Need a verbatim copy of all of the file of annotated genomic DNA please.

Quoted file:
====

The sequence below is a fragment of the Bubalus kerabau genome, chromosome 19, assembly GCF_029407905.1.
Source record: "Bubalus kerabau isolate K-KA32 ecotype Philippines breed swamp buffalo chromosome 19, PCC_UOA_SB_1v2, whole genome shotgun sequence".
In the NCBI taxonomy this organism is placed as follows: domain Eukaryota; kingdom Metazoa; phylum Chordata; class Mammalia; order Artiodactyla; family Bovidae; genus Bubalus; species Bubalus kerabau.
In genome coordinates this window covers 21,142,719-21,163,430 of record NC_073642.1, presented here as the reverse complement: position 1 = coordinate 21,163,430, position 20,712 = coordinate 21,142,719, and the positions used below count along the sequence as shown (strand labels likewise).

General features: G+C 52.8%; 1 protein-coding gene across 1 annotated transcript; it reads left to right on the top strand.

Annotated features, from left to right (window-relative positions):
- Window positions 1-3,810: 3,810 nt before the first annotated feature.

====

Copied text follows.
The sequence below is a fragment of the Bubalus kerabau genome, chromosome 19, assembly GCF_029407905.1.
Source record: "Bubalus kerabau isolate K-KA32 ecotype Philippines breed swamp buffalo chromosome 19, PCC_UOA_SB_1v2, whole genome shotgun sequence".
In the NCBI taxonomy this organism is placed as follows: domain Eukaryota; kingdom Metazoa; phylum Chordata; class Mammalia; order Artiodactyla; family Bovidae; genus Bubalus; species Bubalus kerabau.
In genome coordinates this window covers 21,142,719-21,163,430 of record NC_073642.1, presented here as the reverse complement: position 1 = coordinate 21,163,430, position 20,712 = coordinate 21,142,719, and the positions used below count along the sequence as shown (strand labels likewise).

General features: G+C 52.8%; 1 protein-coding gene across 1 annotated transcript; it reads left to right on the top strand.

Annotated features, from left to right (window-relative positions):
- Window positions 1-3,810: 3,810 nt before the first annotated feature.